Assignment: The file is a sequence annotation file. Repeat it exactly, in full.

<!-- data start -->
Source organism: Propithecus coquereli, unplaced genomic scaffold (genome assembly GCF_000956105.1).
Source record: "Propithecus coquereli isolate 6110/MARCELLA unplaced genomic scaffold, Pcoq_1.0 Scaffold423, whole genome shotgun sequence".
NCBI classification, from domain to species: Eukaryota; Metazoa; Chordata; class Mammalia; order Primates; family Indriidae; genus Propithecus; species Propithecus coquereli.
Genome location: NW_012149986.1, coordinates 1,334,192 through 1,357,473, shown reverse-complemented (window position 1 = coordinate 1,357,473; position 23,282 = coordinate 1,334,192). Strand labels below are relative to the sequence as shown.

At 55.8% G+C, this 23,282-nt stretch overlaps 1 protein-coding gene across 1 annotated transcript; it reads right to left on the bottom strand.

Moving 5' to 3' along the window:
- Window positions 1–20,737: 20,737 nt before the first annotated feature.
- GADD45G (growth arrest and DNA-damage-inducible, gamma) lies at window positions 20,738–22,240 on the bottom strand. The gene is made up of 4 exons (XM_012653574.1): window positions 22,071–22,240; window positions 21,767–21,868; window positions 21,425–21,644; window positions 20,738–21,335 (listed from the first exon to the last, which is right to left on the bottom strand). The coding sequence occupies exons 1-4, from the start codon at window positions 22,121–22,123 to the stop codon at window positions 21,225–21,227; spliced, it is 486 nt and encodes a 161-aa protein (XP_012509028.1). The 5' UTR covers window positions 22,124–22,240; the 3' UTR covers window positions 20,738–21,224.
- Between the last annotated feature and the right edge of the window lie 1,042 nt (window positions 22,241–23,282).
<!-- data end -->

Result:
Source organism: Propithecus coquereli, unplaced genomic scaffold (genome assembly GCF_000956105.1).
Source record: "Propithecus coquereli isolate 6110/MARCELLA unplaced genomic scaffold, Pcoq_1.0 Scaffold423, whole genome shotgun sequence".
NCBI classification, from domain to species: Eukaryota; Metazoa; Chordata; class Mammalia; order Primates; family Indriidae; genus Propithecus; species Propithecus coquereli.
Genome location: NW_012149986.1, coordinates 1,334,192 through 1,357,473, shown reverse-complemented (window position 1 = coordinate 1,357,473; position 23,282 = coordinate 1,334,192). Strand labels below are relative to the sequence as shown.

At 55.8% G+C, this 23,282-nt stretch overlaps 1 protein-coding gene across 1 annotated transcript; it reads right to left on the bottom strand.

Moving 5' to 3' along the window:
- Window positions 1–20,737: 20,737 nt before the first annotated feature.
- GADD45G (growth arrest and DNA-damage-inducible, gamma) lies at window positions 20,738–22,240 on the bottom strand. The gene is made up of 4 exons (XM_012653574.1): window positions 22,071–22,240; window positions 21,767–21,868; window positions 21,425–21,644; window positions 20,738–21,335 (listed from the first exon to the last, which is right to left on the bottom strand). The coding sequence occupies exons 1-4, from the start codon at window positions 22,121–22,123 to the stop codon at window positions 21,225–21,227; spliced, it is 486 nt and encodes a 161-aa protein (XP_012509028.1). The 5' UTR covers window positions 22,124–22,240; the 3' UTR covers window positions 20,738–21,224.
- Between the last annotated feature and the right edge of the window lie 1,042 nt (window positions 22,241–23,282).